As for using the device, it's fairly straightforward. Below the LCD are a button for switching between shooting video and still photos; a directional pad for navigating menus and controlling the digital zoom; a record/select button; buttons for playback, menu, and delete; and a pause button, which is almost never found on minicamcorders, but very handy.
The playback button can be used to capture photos while shooting video, and the pause button can be used to tag things in playback for uploading to a sharing site or sending by e-mail when you connect to a computer. There is also a My Clip button that's used to tag a favorite scene in a clip, so you can quickly and easily watch it again and again without fast-forwarding or rewinding.
On the right side is a power button and it takes the W300 from off to shooting video in just a few seconds. Video quality is very good for its class, but no competition for a full-fledged camcorder. At 1080p and 720p resolutions, the movies are enjoyable to watch at small sizes on a computer screen, with the former being sharper than the latter. At larger sizes, such as on a big HDTV, things like edge enhancement artifacts, rolling shutter wobble, judder when panning, and motion blur with fast-moving subjects are much more noticeable. The electronic image stabilization seems to help with hand shake some, but don't expect it to be rock-steady if there's a lot of movement.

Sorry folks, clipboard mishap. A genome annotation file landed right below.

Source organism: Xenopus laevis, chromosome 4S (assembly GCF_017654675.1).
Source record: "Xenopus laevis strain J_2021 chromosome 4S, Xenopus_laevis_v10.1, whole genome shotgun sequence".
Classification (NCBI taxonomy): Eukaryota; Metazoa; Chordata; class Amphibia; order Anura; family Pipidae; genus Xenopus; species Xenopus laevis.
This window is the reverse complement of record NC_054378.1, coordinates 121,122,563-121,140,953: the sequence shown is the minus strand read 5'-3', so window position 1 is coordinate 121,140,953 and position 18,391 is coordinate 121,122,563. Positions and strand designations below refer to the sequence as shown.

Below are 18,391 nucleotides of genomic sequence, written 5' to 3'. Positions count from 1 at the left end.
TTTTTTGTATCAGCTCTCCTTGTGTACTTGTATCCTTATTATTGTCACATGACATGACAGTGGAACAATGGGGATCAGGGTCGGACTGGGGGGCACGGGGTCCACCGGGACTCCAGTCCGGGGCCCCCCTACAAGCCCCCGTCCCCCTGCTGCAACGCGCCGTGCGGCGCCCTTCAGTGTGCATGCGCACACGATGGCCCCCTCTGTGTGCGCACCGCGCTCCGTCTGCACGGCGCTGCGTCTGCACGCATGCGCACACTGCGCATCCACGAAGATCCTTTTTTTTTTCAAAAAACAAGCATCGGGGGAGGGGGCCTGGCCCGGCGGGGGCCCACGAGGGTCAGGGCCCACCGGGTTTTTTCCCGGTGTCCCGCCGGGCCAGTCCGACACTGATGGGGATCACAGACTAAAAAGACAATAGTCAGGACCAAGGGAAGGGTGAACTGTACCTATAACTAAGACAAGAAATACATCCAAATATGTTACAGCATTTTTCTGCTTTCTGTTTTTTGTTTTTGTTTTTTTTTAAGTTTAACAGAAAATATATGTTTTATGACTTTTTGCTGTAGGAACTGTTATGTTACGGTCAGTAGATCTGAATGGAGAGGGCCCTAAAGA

Low-light video, while noisy, is pretty good and much better than the results from the W200, which were distractingly bad. Also, Samsung includes a feature for backlit subjects that definitely helps keep what you're shooting from being too dark to see.
Still photos are never great from minicamcorders, but the W300 does all right here, too. You can shoot up to 5.5-megapixel photos in camera mode or capture up to 2-megapixel stills while shooting video, and you'll get results that are fine for Web use. It's slow to focus and capture in camera mode, though, which is typical for pocket video cameras.
|White balance||Auto, Daylight, Cloudy, Fluorescent, Tungsten|
|Filter effects||Vignetting, Fish-eye, Retro, Classic, Negative, Dazzle, Noir, Western|
|Lens cover (auto or manual)||None|